Another error is probably that you skimmed information about tax-efficient allocation.

Re: "Tax-Efficient Allocation" Fallacy?

Posted: Tue Sep 10, 2019 8:50 pm
by grabiner
DavidREng wrote:
Tue Sep 10, 2019 2:22 pm
Let's say I have $100,000 in Stocks and $100,000 in bonds and let them grow at 8% and 4% (respectively) for the next 18 years. I have room for $100,000 in my Roth bucket and the rest in taxable. Which one do I put in Roth?

1. Stocks into taxable yields a pre-tax value of ~$400,000, making that $340,000 after 20% LTCG. Bonds into Roth yields ~$202,600.
** Total amount is ~$542,600 **

2. Stocks into Roth ends at $400,000 and bonds into taxable provides $156,000 (4% taxed at 37% resulting in 2.52% annual return)
** Total amount is $556,000 **

You could make a variety of assumptions to make whatever point you want, but it seems that the gist is that there is no simple, uniform answer.
There are several issues here.

The proper tax rates for you are 23.8% and 40.8%, including the Net Investment Income tax.

Stocks in a taxable account have a higher tax cost than the capital-gains tax rate, because you pay tax on the dividends every year. The reinvested dividends reduce your capital gain, but you pay tax again on the growth, increasing the tax cost.

If you are in the top tax bracket, you should be holding munis, not taxable bonds. Munis with the same risk as taxable bonds yielding 4% should yield about 3%, which reduces the tax cost.

And holding an equal dollar amount of stocks in the Roth account rather than the taxable account involves more risk, as the IRS will share your taxable gains or losses. If you adjust for this (putting X dollars in taxable or Y dollars in Roth so that the risk level is the same), this decreases the advantage of stocks in an IRA. If you use a traditional IRA rather than a Roth IRA, you eliminate much of this effect, as the tax costs of stocks in a traditional IRA and a taxable account are similar.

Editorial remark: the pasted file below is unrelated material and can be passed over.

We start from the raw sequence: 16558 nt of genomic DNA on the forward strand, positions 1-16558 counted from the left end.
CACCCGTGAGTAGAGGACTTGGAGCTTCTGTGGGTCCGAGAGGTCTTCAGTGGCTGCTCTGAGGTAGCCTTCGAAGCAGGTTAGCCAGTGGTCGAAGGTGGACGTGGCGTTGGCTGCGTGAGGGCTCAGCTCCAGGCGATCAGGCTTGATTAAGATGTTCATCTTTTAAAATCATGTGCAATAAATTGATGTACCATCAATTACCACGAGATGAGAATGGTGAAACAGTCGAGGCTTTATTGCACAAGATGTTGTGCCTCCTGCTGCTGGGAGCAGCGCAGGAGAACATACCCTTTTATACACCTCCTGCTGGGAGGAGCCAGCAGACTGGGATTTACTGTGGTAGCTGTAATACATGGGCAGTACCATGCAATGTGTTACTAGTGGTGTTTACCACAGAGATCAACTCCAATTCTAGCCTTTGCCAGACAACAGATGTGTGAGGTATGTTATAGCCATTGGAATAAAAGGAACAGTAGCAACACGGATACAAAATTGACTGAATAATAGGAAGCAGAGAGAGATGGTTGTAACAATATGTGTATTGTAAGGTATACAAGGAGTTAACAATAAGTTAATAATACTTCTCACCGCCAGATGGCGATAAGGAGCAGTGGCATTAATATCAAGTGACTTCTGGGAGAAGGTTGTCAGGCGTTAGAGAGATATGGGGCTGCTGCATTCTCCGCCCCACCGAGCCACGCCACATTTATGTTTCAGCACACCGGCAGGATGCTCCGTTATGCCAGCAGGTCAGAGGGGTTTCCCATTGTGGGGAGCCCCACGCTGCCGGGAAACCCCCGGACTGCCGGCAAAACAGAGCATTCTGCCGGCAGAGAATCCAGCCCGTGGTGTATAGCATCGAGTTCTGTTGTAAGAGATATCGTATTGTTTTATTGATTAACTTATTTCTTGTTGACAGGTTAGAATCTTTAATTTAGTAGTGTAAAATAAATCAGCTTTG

Finally, the tax cost of bonds depends on the yield of the bonds. In the top tax bracket, if you hold Admiral shares of Vanguard Intermediate-Term Tax-Exempt with a 1.43% yield, the tax cost is about 0.48% (that is, taxable bonds yielding 1.91% would have about the same risk). And that greatly reduces the tax cost of bonds in taxable. Therefore, in the top tax bracket, I recommend holding munis in a taxable account and stocks in a tax-deferred account. If bond yields rise, you can sell your munis for a capital loss and switch to stocks in taxable.

(edited to correct fund name)

Re: "Tax-Efficient Allocation" Fallacy?

Posted: Tue Sep 10, 2019 9:57 pm
by AHTFY
I'm in this very situation right now. After being 100% stocks for quite a while, I decided to add some bonds. (Not trying to time the market, but it makes sense with age and more savings.)

I want to bring up one other factor: rebalancing. If I put my bonds in my taxable account alongside some stocks (Vanguard Total World), if I have to rebalance I will have to sell and thereby trigger a tax gain or loss. If I rebalance in my non-taxable account, I don''t have to worry about that. Just for simplicity sake, it would be simpler for me to stay 100% stocks in taxable and a mix of stocks and bonds in my tax free account.

If it weren't for this, I would probably allocate my bonds to my taxable account so that I'm not 100% in stocks in available savings if the market crashes.

Re: "Tax-Efficient Allocation" Fallacy?

Posted: Wed Sep 11, 2019 2:14 am
by livesoft
AHTFY wrote:
Tue Sep 10, 2019 9:57 pm
I want to bring up one other factor: rebalancing. If I put my bonds in my taxable account alongside some stocks (Vanguard Total World), if I have to rebalance I will have to sell and thereby trigger a tax gain or loss. If I rebalance in my non-taxable account, I don''t have to worry about that. Just for simplicity sake, it would be simpler for me to stay 100% stocks in taxable and a mix of stocks and bonds in my tax free account.

If it weren't for this, I would probably allocate my bonds to my taxable account so that I'm not 100% in stocks in available savings if the market crashes.
You could take the quarterly distributions of your equity funds and use them buy munis in taxable. Since distributions are about 2% or so each year, this could help with rebalancing without having to sell shares in your taxable account.

Re: "Tax-Efficient Allocation" Fallacy?

Posted: Wed Sep 11, 2019 3:08 pm
by deikel
grabiner wrote:
Tue Sep 10, 2019 8:50 pm
If bond yields rise, you can sell your munis for a capital loss and switch to stocks in taxable.
Uhh, I like this one, never thought about this....